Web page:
Twitch has issued a new statement disputing the seriousness of the data leak that made news earlier this month.
According to the gambling platform, the issue was prompted by a server configuration modification that enabled inappropriate access by an unauthorized third party.
They stated that the hack did not reveal Twitch passwords, and they are sure that the systems containing Twitch login credentials, which are hashed with bcrypt, as well as whole credit card numbers and ACH/bank information, were not accessed.
The company officials said that documents from Twitch’s source code repository, as well as a fraction of creator payment data, were among the documents disclosed. We’ve gone over the information in the files disclosed in detail and are satisfied that only a tiny percentage of users were affected and that the consumer effect is negligible.
The company is contacting people who have been directly impacted. On October 6, an anonymous hacker exposed the entirety of Twitch’s source code as part of a 128 GB data dump.
Twitch’s internal cybersecurity red teaming tools, proprietary SDKs, and internal AWS services, as well as all of the company’s internal cybersecurity red teaming tools, were all included in the data.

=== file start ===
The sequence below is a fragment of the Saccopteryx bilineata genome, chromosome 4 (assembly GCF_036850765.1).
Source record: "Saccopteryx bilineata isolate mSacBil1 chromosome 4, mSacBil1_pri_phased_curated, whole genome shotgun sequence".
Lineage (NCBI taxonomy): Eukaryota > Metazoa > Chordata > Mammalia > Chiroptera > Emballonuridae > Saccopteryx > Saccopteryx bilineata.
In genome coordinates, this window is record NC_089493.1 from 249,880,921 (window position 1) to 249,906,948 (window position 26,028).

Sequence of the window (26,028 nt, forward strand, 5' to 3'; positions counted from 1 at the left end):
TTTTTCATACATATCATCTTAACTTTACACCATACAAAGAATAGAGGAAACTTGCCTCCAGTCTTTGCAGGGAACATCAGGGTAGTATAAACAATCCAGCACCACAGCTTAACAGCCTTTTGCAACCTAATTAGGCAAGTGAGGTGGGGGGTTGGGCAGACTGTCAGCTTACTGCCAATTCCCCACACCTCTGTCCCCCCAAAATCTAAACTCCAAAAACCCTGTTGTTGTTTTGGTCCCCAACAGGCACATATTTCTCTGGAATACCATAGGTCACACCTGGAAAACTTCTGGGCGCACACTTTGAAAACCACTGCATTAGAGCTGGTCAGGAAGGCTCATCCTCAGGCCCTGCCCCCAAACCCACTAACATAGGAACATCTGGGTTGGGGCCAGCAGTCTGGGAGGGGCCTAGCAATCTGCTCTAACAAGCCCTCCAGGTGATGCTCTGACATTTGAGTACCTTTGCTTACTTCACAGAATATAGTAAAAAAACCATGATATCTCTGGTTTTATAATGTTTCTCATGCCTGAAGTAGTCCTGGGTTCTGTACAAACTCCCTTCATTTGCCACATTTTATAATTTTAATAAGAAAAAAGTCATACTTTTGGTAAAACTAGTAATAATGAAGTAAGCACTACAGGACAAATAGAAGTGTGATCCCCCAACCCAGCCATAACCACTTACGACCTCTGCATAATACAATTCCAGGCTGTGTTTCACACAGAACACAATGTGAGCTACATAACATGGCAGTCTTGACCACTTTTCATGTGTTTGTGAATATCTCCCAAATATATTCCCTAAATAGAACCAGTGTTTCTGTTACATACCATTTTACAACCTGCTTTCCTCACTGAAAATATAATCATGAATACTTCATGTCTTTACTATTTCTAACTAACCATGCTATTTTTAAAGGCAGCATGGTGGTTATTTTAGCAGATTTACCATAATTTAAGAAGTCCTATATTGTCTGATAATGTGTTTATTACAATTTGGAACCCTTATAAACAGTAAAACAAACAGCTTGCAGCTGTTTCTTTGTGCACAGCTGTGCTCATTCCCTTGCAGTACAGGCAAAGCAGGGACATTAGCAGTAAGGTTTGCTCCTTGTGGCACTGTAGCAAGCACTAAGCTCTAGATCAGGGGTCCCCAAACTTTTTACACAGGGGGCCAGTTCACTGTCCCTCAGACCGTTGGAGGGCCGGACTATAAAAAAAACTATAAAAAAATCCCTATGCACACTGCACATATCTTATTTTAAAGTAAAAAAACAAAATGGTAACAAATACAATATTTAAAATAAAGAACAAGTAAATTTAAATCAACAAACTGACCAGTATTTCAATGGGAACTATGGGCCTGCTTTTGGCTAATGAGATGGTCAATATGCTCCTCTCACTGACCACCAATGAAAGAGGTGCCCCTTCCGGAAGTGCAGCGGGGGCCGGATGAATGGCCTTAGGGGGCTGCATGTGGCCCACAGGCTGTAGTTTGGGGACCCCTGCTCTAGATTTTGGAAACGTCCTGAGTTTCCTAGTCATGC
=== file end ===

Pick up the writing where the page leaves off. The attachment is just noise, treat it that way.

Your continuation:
While most of the early focus of the media was on the eye-popping earnings brought in by select Twitch broadcasters, concerns about the privacy and security of all Twitch streamers grew in the days after the incident.
Experts advised that all Twitch streamers should act quickly to safeguard their money accounts and themselves from opportunistic hackers. Twitch soon announced that all stream keys would be reset, referring streamers to this site to get new ones.
An anonymous hacker attacked in retaliation for the platform’s poor reaction to complaints of racism, homophobia, and harassment directed towards minority gamers in so-called “hate raids.”
Twitch’s community is a nasty poisonous quagmire. Therefore, according to the hacker, we have fully pwned them and are publishing the source code from over 6,000 internal Git repositories in part one to encourage greater disruption and competition in the online video streaming industry.
The initial release, as per the letter, was simply the first portion of the stolen material.